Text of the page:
Girls, who experience physical abuse early in life, may hit puberty eight to 12 months earlier than their non-abused peers, thus increasing their chances of developing depression, substance abuse and teenage pregnancy.
According to researchers, sexual abuse in particular forces the children to physically mature at a faster rate, which is linked to breast and ovarian cancers due to the increased exposure to the hormone estrogen over a longer period. "Though a year's difference may seem trivial in the grand scheme of a life, this accelerated maturation has been linked to concerning consequences, including behavioural and mental health problems and reproductive cancers," said researcher Dr Jennie Noll from Child Maltreatment Solutions Network.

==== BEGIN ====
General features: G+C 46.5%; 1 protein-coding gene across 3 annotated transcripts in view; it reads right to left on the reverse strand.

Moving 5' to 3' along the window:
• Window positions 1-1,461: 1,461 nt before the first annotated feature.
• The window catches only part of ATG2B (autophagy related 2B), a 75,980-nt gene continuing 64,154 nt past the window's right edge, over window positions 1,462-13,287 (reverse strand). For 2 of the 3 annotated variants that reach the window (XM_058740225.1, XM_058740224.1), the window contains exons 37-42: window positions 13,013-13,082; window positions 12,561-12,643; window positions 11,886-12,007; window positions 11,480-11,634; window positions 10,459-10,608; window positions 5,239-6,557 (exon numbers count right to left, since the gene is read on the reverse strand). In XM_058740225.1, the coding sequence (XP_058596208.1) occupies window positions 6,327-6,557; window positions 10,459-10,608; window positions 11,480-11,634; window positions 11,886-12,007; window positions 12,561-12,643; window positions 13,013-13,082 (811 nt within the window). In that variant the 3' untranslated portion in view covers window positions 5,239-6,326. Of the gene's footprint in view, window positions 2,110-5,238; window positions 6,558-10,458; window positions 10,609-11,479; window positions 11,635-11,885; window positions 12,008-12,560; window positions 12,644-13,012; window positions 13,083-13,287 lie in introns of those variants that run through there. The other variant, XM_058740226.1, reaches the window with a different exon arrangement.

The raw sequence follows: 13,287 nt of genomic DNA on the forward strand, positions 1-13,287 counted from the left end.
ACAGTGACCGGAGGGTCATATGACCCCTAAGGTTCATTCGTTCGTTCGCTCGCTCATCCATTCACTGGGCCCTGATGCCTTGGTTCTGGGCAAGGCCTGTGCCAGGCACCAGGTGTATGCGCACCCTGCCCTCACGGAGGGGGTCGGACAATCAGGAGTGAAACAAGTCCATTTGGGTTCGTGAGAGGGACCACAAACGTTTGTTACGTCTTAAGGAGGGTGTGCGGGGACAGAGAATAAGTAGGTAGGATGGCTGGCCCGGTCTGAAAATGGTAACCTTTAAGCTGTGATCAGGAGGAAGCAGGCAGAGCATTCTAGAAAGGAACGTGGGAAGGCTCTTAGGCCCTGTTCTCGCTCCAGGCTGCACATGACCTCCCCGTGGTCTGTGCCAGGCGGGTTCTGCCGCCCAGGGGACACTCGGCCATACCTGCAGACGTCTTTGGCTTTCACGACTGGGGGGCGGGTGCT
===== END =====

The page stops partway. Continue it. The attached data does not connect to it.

"High-stress situations, such as childhood sexual abuse, can lead to increased stress hormones that jump-start puberty ahead of its standard biological timeline," Dr Noll explained. The study, conducted at Pennsylvania State University, compared the pubescent trajectories of 84 females with a sexual abuse history and 89 of their non-abused counterparts. They tracked from pre-puberty to full maturity via a system known as Tanner staging and looked at pubic hair and breast development as two separate markers for pubescent change.